"It would be a brave man who felt he could handle all the prison in one go as it is one of the biggest challenges for any spiritualist.
"My father said he felt presences there and released several hundred psychic footprints over the main path, but he never looked in the crypts.
"I've never felt the need to come here in the past, but when the Discovery Channel asked me, I could only get as far as the gate. I don't know what held me back, though it wasn't fear. It was simply a spooky coincidence that I returned on the anniversary of my father's death.
"I felt uncomfortable in two or three of those crypts and that's why I asked for them to be cleansed and calmed. I also felt my father close to me. I'm glad I came back, as it was very comforting to feel the evidence of the good work he did there and that I'm continuing it in some way. There are no longer any disturbances in the area where my father worked and I've calmed some of the activity in the crypts.
"I don't feel drawn to return in future, though I feel I somehow will be back."
Before we left, the photographer asked Colin to pose in the path while I crouched behind him in an exposed crypt and aimed a flash gun at his back.
I was wearing a thick overcoat that, until then, had kept out the cold. But suddenly there was a chill on my neck.
I looked behind me into the darkness, but saw nothing except my breath crystallising from my nose and mouth.
I stepped two yards on to the path, but my now laboured breathing was no longer visible. We immediately decided we had taken enough photographs and walked quickly to the gate.
No one looked behind them as the padlock was snapped back in place.
WESTMINSTER PRESBYTERIAN CHURCHYARD - BALTIMORE
Horror writer Edgar Allan Poe is buried here but his legacy of terror lives on in the catacombs under the church. The organ mysteriously plays in the middle of the night, screams have been heard and people have been called by name when no-one's around. Workers now refuse to lock up alone at night.
DORSEY MANSION - SANTA FE
Dorsey Mansion, in New Mexico, is 36 miles from the nearest town. It was a former sanatorium built by crook and fraudster Stephen Dorsey 120 years ago for use as a bolthole.There are several spooks around the place, including a Mexican labourer who was murdered and buried in one of the walls.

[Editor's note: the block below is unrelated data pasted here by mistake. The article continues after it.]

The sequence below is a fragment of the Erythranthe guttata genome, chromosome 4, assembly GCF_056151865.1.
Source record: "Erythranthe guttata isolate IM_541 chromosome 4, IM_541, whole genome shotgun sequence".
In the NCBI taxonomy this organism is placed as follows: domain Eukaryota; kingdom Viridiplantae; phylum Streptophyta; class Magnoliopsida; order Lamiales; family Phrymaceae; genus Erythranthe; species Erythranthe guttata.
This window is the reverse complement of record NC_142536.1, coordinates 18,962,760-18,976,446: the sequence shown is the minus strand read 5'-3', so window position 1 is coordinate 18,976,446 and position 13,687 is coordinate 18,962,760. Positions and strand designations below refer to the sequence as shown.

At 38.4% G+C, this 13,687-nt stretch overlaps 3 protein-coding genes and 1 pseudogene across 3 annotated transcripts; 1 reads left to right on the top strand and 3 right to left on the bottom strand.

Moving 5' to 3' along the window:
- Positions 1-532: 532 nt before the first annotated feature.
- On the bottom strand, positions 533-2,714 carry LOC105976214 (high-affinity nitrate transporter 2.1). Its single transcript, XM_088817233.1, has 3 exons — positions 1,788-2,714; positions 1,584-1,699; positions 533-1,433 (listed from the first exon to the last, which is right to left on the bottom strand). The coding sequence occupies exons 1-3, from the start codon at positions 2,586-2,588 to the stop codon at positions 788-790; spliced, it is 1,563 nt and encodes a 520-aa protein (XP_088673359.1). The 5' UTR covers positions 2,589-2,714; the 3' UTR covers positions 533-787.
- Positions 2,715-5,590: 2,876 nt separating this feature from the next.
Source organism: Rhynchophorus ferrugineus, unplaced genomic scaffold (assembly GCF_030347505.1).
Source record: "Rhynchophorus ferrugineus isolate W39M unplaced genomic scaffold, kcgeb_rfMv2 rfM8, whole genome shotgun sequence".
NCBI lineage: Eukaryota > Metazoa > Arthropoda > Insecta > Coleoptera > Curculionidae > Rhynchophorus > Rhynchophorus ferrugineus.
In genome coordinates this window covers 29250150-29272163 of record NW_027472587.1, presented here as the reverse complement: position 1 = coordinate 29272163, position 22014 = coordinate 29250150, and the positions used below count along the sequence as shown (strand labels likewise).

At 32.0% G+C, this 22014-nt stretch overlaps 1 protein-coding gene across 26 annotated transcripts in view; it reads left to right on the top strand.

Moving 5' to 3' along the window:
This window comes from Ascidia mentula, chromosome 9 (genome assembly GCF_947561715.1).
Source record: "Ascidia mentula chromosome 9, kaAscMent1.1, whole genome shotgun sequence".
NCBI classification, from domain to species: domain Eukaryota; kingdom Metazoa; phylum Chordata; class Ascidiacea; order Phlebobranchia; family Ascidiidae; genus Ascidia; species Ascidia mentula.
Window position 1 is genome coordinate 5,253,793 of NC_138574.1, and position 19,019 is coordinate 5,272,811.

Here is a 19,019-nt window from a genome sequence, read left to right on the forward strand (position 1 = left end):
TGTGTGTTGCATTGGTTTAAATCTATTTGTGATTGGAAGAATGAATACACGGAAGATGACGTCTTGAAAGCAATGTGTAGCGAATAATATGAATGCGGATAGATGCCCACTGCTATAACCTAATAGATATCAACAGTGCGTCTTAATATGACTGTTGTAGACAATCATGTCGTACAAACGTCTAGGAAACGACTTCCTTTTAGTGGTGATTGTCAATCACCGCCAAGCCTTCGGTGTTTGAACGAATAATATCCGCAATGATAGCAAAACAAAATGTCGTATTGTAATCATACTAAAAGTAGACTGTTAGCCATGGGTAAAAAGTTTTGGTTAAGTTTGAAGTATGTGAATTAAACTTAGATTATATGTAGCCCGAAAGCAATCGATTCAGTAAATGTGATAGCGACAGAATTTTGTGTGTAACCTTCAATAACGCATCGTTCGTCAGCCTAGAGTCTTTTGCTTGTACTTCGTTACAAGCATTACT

CHILLINGHAM CASTLE, NORTHUMBERLAND
Reputed to be the most haunted castle in England, it is stalked by the Grey Lady, who killed herself when her husband Lord Grey ran off with her sister. The Radiant Boy is a ghost who has appeared as a blue flash from a fireplace. Workmen renovating the fireplace recently discovered the bones of a boy.
ORANMORE CASTLE, GALWAY BAY
Oranmore Castle, in Ireland, is so spooky that the owner sleeps surrounded by cats to ward off evil. One former resident was so despicable that when he died locals buried him, then dug him up a few days later and hung him. No one will dare to sleep in the North Cell bedroom because of its past horrors.
FORT PULASKI - GEORGIA
This fort in Savannah, Georgia, was the scene of a battle during the American Civil War in which only one soldier was killed. Later, 14 of his colleagues were captured by the Yankees, locked away and left to die of disease and malnutrition. Spooked guards have heard the sound of coughs and moaning.
THE QUEEN MARY
The Clyde-built liner is now berthed at Long Beach, California, and its bottom deck is crammed with angry spirits. They inhabit the spot where the Queen Mary rammed the military cruiser HMS Curacoa off the cost of Ireland in 1942. The Queen Mary was under orders not to stop and 300 drowned.
CATACOMBS - PARIS
The catacombs of Paris is a city under a city and still contains the remains of missing persons who died after venturing into the tunnels. One documentary maker, Lizar, made it his life's work to plot the underground world but mysteriously disappeared and searchers found only his video camera.
ALCATRAZ - SAN FRANCISCO
An area under the former prison buildings is known as The Citadel and was used by the US military a century ago to hold thieves, rapists and murderers. The ghosts of these evil men are said to have tortured the modern-day prisoners of Alcatraz, until the prison was finally closed down in 1963.
The whole town of Athens, Ohio, sits in the centre of a large satanic pentagram, formed by five occult cemeteries dating back centuries. One dorm, where a student commited suicide, is haunted and ghostly sightings have been reported. Many students have tried to live in the room, but none has lasted long.
The Covenanters' Prison is associated with Greyfriars Bobby. The dog sat on the grave of his master for 14 years, but might not have hung around had he known about the McKenzie poltergeist. Advocate George McKenzie, who died in 1691, convicted many of those who died just over the wall from where he now lies.
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|Publication:||Daily Record (Glasgow, Scotland)|
|Date:||Feb 24, 2001|